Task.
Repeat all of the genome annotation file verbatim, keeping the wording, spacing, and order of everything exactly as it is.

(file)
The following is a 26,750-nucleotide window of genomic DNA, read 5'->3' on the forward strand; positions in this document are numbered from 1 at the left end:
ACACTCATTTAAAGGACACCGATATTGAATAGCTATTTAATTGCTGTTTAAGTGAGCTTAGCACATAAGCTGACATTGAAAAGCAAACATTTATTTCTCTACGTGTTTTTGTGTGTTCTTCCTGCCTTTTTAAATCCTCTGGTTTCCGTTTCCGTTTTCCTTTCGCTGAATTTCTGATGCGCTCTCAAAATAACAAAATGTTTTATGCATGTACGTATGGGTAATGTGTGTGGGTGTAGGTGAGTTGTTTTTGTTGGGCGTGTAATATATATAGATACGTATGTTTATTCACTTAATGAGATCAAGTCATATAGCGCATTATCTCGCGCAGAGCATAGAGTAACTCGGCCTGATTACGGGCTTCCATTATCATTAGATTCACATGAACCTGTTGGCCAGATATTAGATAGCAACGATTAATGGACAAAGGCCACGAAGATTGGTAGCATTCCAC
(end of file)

The following is a 26,750-nucleotide window of genomic DNA, read 5'->3' on the forward strand; positions in this document are numbered from 1 at the left end:
ACACTCATTTAAAGGACACCGATATTGAATAGCTATTTAATTGCTGTTTAAGTGAGCTTAGCACATAAGCTGACATTGAAAAGCAAACATTTATTTCTCTACGTGTTTTTGTGTGTTCTTCCTGCCTTTTTAAATCCTCTGGTTTCCGTTTCCGTTTTCCTTTCGCTGAATTTCTGATGCGCTCTCAAAATAACAAAATGTTTTATGCATGTACGTATGGGTAATGTGTGTGGGTGTAGGTGAGTTGTTTTTGTTGGGCGTGTAATATATATAGATACGTATGTTTATTCACTTAATGAGATCAAGTCATATAGCGCATTATCTCGCGCAGAGCATAGAGTAACTCGGCCTGATTACGGGCTTCCATTATCATTAGATTCACATGAACCTGTTGGCCAGATATTAGATAGCAACGATTAATGGACAAAGGCCACGAAGATTGGTAGCATTCCAC